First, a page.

As software development becomes increasingly complex, ensuring the quality of the software is essential. One critical aspect of quality assurance is test coverage, which refers to the percentage of the code covered by automated tests. The higher the test coverage, the more confidence we have in the software's functionality and reliability.
In this post, we will explore how to increase test coverage in your API with Mayhem in four easy steps.
Mayhem is a product to help organizations build reliable APIs. It is designed to be easy to use, flexible, and scalable. Mayhem provides a set of tools to automatically create and execute test cases using a state of the art fuzzing engine. This engine can be integrated with continuous integration and delivery systems.
Get started with Mayhem today for fast, comprehensive, API security.
Here are some tips on how to use Mayhem to increase test coverage:
Creating a specification for your API is an essential step in the API development process. A specification helps to define the API's functionality, behavior, and data structures, making it easier for developers to use and integrate the API into their applications. It defines the purpose and scope of the API, the endpoints, methods and responses, the security requirements (authorization/authentication) and the versioning strategy.
If you don’t have a specification for your API yet, you can use network recording and Postman Collections to get you started.
Because of the benefits of having a good specification, formats like OpenAPI (formerly known as Swagger) and Postman Collections are ubiquitous. Mayhem can ingest this format.
The exact steps for instrumenting the application will depend on the programming language and API being used.
Generally, the process involves adding code to the application that tracks the execution of the code during the test. This code generates data on the parts of the application that were executed during the test, including which functions and lines of code were called. This data is then used to calculate a coverage percentage, which indicates how much of the application was tested.
For example, in Golang we can use the
-cover flag while running our application, and for Python we could use the coverage module to do the same.
Now we have a specification and an API instrumented to measure coverage, the next step is to create test cases. It's essential to create test cases that cover both positive and negative scenarios.
Although it is very important to write unit tests as part of the development work, elaborate system tests can require a lot of time and overlap with behavior already covered in unit tests.
Often, there’s boiler plate code in an application that is tedious to unit test and offers low return on investment. You may still want to make sure that code works, or it may even be required of you in the industry you work in.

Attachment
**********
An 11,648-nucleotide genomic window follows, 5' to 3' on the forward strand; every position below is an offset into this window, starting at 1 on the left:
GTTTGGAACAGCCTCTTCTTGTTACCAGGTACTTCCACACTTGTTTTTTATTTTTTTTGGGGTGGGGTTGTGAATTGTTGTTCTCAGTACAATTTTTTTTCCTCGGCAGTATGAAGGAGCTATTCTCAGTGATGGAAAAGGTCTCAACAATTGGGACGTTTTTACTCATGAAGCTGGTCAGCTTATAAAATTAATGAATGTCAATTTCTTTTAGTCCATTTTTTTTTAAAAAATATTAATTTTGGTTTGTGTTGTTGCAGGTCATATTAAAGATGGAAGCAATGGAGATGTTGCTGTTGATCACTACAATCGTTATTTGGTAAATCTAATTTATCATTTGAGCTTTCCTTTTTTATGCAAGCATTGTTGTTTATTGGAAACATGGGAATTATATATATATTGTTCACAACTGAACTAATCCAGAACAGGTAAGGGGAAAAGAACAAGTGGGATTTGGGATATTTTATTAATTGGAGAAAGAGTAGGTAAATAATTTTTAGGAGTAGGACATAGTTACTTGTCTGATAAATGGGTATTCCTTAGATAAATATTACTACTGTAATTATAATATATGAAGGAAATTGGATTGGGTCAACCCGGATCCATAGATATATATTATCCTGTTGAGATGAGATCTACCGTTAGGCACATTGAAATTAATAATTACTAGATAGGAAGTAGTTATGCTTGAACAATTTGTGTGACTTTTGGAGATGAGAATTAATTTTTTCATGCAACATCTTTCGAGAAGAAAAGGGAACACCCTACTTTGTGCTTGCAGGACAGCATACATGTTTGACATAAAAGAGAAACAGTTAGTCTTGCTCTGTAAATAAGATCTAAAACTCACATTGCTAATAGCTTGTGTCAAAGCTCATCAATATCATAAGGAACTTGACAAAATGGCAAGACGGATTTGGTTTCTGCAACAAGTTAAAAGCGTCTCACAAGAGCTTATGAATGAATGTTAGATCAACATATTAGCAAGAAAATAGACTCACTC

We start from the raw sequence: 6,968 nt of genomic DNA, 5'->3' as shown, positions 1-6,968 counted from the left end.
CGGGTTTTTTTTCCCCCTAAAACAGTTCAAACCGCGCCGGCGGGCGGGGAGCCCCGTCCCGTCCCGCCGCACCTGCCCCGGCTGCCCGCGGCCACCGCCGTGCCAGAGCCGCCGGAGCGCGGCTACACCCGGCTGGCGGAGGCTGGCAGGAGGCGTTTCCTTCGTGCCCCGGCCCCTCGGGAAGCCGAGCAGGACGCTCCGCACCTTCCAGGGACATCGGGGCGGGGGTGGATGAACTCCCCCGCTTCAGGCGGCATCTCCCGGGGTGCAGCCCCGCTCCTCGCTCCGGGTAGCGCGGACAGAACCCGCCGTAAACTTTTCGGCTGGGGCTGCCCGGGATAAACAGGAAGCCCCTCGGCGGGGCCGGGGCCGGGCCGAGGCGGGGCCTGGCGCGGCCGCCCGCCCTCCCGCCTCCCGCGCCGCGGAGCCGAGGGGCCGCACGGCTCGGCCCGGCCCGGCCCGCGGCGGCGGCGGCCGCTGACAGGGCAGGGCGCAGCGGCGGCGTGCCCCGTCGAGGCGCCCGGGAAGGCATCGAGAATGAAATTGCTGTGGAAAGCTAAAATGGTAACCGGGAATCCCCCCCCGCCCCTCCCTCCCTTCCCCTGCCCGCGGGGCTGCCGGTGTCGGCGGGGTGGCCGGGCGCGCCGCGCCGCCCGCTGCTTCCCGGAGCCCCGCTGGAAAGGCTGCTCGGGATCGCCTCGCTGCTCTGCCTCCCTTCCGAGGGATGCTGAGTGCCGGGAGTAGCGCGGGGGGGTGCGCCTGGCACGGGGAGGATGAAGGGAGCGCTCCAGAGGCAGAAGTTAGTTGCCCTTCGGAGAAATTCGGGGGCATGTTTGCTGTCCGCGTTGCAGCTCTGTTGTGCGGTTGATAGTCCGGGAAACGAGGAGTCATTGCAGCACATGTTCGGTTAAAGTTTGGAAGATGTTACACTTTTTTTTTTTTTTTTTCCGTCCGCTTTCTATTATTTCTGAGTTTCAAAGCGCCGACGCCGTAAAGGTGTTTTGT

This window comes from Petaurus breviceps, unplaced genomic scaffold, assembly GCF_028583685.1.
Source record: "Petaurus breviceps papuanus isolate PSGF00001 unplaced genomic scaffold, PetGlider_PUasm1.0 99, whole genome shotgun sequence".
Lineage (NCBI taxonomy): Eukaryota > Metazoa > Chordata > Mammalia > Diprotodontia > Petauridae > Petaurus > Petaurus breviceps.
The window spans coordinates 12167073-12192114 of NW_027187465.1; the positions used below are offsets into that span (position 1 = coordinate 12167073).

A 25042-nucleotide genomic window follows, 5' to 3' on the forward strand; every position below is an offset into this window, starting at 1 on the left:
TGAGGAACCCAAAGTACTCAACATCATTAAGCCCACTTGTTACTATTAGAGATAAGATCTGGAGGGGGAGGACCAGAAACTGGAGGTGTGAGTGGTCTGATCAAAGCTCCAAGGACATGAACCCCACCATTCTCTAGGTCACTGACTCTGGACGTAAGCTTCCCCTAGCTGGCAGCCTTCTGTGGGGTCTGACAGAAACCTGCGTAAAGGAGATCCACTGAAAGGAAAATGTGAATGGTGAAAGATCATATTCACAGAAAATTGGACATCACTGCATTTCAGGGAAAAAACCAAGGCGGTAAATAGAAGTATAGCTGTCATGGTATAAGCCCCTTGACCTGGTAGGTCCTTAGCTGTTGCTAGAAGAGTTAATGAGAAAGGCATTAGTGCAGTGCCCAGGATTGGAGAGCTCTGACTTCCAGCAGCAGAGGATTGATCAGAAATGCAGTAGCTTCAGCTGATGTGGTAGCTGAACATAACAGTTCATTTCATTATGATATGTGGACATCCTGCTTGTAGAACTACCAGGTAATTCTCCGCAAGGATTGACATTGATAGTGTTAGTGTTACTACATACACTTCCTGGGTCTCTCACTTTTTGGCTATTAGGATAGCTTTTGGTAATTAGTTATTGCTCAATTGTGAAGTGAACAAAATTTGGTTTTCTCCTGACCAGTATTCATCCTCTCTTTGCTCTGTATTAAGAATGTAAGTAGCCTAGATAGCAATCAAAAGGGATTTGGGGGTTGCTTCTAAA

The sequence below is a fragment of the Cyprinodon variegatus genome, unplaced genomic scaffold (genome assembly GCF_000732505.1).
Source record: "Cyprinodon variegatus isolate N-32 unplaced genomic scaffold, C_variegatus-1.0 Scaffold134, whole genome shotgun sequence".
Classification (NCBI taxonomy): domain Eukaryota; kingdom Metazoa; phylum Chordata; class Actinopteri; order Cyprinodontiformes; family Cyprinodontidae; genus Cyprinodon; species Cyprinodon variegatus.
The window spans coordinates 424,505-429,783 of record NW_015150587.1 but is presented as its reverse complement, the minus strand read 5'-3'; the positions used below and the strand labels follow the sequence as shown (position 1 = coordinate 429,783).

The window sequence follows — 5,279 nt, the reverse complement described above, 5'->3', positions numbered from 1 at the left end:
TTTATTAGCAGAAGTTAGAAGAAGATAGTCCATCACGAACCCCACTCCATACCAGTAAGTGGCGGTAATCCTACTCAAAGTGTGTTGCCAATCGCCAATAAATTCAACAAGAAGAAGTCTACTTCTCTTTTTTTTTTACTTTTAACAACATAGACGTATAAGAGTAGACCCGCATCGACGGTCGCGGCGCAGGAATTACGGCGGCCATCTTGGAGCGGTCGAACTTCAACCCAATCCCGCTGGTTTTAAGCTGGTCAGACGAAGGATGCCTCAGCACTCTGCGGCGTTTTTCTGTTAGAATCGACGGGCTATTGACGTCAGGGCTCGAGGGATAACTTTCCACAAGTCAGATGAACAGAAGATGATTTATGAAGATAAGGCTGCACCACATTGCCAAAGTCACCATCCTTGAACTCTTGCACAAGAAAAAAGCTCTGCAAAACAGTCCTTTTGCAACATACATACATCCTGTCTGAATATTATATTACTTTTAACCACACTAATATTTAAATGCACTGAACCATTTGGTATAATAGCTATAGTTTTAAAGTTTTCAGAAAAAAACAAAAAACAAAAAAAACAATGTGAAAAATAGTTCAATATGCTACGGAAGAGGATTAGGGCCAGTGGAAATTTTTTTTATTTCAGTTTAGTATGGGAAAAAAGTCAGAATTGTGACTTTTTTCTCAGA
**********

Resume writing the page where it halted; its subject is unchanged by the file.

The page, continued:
Instead of spending a lot of development effort in doing that yourself, Mayhem’s fuzzing engine can create unique test cases that cover various scenarios: different inputs, outputs, and error conditions.
Mayhem creates and runs the test cases to learn to create new unique inputs based on the responses received from the API. Failing tests—tests that showcase the existence of an exploit such as SQL Injection, or cause an error on the server—are retained in a regression set.
After the run, a report is provided as well, which provides detailed information about the test results, including the number of tests executed, how long test cases took, the number of tests passed, and the number of tests failed.
The final step is to analyze the results of the test cases. The report generated by Mayhem provides true positives about issues that threaten the reliability of your API, which can be used to identify areas that require mending. By analyzing the results, you can identify defects and improve the overall quality of the API.
It is also essential to look at the coverage report that is generated as part of the fuzzing campaign. By comparing that to the coverage report from your unit tests, you can see which parts of the code Mayhem covers that may not be covered by your unit tests.
Coverage tools even allow you to combine reports so you can inspect if there’s any code that wasn’t covered by either your unit tests or the fuzzing campaign. At that point, you can decide to cover code that wasn’t hit by a unit test, remove the code because it’s unreachable, or schedule another, longer fuzzing job to try to hit that code.
In conclusion, Mayhem provides a powerful set of functionality for making sure your APIs are reliable. By following the tips outlined in this article, you can increase test coverage, reduce defects, and improve the overall quality of your software. With Mayhem, you can be confident that your API is thoroughly tested and meets the highest standards of quality.
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